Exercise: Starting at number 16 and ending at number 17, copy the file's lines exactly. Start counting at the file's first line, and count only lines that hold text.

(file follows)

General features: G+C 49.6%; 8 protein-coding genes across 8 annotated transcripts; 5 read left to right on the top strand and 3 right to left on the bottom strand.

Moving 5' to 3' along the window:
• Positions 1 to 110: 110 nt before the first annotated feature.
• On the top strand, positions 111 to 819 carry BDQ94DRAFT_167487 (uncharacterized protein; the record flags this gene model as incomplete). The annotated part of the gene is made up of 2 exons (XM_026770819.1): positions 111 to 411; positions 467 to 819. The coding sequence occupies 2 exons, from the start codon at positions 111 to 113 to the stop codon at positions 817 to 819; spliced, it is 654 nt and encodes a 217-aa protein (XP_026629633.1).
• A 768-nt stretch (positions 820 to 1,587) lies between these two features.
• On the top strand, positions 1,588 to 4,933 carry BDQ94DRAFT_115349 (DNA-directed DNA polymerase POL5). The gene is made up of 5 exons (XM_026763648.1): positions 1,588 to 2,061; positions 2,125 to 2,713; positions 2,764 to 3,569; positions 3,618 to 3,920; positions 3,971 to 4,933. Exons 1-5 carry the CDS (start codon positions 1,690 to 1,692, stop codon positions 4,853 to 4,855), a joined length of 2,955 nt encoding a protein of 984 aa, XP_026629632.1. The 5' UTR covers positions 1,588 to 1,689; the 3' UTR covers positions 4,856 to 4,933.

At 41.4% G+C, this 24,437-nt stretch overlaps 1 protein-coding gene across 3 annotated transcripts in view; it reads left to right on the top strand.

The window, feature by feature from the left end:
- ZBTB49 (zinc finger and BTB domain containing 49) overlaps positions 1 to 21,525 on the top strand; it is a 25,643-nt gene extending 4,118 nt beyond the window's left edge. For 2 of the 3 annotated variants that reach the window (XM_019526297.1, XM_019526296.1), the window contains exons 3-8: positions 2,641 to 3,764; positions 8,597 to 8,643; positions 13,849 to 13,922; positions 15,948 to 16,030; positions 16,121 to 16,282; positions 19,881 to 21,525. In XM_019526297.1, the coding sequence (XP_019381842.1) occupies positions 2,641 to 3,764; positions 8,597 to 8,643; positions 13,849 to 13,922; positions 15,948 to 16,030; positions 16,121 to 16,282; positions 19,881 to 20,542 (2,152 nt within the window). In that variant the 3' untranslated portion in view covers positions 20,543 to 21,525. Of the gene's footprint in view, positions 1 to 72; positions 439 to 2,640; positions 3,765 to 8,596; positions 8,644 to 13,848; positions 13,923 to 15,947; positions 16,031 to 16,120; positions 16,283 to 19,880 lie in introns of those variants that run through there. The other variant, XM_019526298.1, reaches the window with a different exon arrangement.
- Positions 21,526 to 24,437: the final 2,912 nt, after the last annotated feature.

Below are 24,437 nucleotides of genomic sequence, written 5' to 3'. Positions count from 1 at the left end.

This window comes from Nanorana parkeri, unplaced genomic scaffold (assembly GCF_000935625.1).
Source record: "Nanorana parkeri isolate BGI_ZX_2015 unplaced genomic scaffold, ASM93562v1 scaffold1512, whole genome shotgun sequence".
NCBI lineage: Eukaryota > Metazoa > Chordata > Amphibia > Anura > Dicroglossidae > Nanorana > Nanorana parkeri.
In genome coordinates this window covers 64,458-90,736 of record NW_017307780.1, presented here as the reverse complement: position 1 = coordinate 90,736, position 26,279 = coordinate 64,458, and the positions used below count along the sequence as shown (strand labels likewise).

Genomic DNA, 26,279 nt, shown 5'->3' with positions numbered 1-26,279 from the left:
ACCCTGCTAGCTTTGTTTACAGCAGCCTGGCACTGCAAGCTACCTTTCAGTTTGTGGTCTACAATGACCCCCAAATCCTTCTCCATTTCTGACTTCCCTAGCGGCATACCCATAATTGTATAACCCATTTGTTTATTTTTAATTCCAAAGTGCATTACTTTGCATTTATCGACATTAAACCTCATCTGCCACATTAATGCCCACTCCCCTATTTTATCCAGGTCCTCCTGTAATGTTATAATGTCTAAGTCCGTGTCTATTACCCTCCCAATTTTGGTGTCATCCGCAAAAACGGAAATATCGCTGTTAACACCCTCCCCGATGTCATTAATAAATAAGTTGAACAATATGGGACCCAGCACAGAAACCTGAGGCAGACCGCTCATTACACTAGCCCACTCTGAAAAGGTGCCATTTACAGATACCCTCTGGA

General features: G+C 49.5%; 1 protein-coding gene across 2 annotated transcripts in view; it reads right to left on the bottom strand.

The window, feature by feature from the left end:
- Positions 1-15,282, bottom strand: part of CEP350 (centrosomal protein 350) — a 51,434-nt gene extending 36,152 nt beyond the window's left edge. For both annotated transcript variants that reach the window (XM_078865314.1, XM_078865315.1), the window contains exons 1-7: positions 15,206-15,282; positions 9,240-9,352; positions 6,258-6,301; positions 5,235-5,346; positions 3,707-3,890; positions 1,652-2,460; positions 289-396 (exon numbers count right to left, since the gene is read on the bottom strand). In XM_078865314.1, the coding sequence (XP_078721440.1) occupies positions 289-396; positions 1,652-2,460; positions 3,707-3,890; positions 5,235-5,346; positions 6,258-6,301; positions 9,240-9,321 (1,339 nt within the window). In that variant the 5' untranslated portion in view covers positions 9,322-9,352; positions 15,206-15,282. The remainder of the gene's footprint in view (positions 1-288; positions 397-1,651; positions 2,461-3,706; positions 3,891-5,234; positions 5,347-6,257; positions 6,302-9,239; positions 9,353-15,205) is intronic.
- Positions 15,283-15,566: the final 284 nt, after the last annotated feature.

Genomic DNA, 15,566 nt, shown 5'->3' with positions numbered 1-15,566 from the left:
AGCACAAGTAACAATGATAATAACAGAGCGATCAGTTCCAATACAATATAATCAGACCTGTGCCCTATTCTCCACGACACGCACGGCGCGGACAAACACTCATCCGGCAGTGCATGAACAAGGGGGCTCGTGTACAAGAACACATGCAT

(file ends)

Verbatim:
Genomic DNA, 26,279 nt, shown 5'->3' with positions numbered 1-26,279 from the left:
ACCCTGCTAGCTTTGTTTACAGCAGCCTGGCACTGCAAGCTACCTTTCAGTTTGTGGTCTACAATGACCCCCAAATCCTTCTCCATTTCTGACTTCCCTAGCGGCATACCCATAATTGTATAACCCATTTGTTTATTTTTAATTCCAAAGTGCATTACTTTGCATTTATCGACATTAAACCTCATCTGCCACATTAATGCCCACTCCCCTATTTTATCCAGGTCCTCCTGTAATGTTATAATGTCTAAGTCCGTGTCTATTACCCTCCCAATTTTGGTGTCATCCGCAAAAACGGAAATATCGCTGTTAACACCCTCCCCGATGTCATTAATAAATAAGTTGAACAATATGGGACCCAGCACAGAAACCTGAGGCAGACCGCTCATTACACTAGCCCACTCTGAAAAGGTGCCATTTACAGATACCCTCTGGA